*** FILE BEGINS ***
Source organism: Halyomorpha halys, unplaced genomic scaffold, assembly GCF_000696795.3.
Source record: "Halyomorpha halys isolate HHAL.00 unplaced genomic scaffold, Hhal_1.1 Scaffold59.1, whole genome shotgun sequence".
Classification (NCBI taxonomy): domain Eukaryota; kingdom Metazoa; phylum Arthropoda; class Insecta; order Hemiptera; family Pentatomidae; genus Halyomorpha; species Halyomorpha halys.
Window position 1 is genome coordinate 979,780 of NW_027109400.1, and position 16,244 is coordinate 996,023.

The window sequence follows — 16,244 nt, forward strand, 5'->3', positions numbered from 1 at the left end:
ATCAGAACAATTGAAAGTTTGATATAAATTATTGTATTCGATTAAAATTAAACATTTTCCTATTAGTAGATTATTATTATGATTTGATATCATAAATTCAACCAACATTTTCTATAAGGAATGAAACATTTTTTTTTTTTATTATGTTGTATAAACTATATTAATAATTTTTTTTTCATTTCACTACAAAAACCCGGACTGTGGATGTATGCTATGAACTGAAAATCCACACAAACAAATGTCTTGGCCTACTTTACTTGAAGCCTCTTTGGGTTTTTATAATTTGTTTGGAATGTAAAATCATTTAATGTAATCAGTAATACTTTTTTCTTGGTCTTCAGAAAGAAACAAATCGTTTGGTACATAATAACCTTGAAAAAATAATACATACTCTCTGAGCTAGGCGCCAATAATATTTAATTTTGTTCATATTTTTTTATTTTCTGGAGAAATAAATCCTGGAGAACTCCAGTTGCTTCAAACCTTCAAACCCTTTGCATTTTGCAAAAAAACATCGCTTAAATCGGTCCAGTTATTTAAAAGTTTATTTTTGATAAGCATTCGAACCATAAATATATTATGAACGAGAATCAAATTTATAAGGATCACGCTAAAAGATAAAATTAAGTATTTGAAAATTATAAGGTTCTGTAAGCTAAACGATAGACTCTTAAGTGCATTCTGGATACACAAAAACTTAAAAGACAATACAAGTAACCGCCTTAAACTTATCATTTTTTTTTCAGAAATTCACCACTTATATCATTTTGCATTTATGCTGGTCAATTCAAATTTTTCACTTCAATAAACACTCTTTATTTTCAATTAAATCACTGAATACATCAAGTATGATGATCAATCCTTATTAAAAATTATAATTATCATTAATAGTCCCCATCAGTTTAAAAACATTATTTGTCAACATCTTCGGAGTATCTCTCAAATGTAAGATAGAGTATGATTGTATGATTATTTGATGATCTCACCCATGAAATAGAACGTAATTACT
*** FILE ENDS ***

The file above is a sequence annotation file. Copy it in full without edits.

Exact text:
Source organism: Halyomorpha halys, unplaced genomic scaffold, assembly GCF_000696795.3.
Source record: "Halyomorpha halys isolate HHAL.00 unplaced genomic scaffold, Hhal_1.1 Scaffold59.1, whole genome shotgun sequence".
Classification (NCBI taxonomy): domain Eukaryota; kingdom Metazoa; phylum Arthropoda; class Insecta; order Hemiptera; family Pentatomidae; genus Halyomorpha; species Halyomorpha halys.
Window position 1 is genome coordinate 979,780 of NW_027109400.1, and position 16,244 is coordinate 996,023.

The window sequence follows — 16,244 nt, forward strand, 5'->3', positions numbered from 1 at the left end:
ATCAGAACAATTGAAAGTTTGATATAAATTATTGTATTCGATTAAAATTAAACATTTTCCTATTAGTAGATTATTATTATGATTTGATATCATAAATTCAACCAACATTTTCTATAAGGAATGAAACATTTTTTTTTTTTATTATGTTGTATAAACTATATTAATAATTTTTTTTTCATTTCACTACAAAAACCCGGACTGTGGATGTATGCTATGAACTGAAAATCCACACAAACAAATGTCTTGGCCTACTTTACTTGAAGCCTCTTTGGGTTTTTATAATTTGTTTGGAATGTAAAATCATTTAATGTAATCAGTAATACTTTTTTCTTGGTCTTCAGAAAGAAACAAATCGTTTGGTACATAATAACCTTGAAAAAATAATACATACTCTCTGAGCTAGGCGCCAATAATATTTAATTTTGTTCATATTTTTTTATTTTCTGGAGAAATAAATCCTGGAGAACTCCAGTTGCTTCAAACCTTCAAACCCTTTGCATTTTGCAAAAAAACATCGCTTAAATCGGTCCAGTTATTTAAAAGTTTATTTTTGATAAGCATTCGAACCATAAATATATTATGAACGAGAATCAAATTTATAAGGATCACGCTAAAAGATAAAATTAAGTATTTGAAAATTATAAGGTTCTGTAAGCTAAACGATAGACTCTTAAGTGCATTCTGGATACACAAAAACTTAAAAGACAATACAAGTAACCGCCTTAAACTTATCATTTTTTTTTCAGAAATTCACCACTTATATCATTTTGCATTTATGCTGGTCAATTCAAATTTTTCACTTCAATAAACACTCTTTATTTTCAATTAAATCACTGAATACATCAAGTATGATGATCAATCCTTATTAAAAATTATAATTATCATTAATAGTCCCCATCAGTTTAAAAACATTATTTGTCAACATCTTCGGAGTATCTCTCAAATGTAAGATAGAGTATGATTGTATGATTATTTGATGATCTCACCCATGAAATAGAACGTAATTACT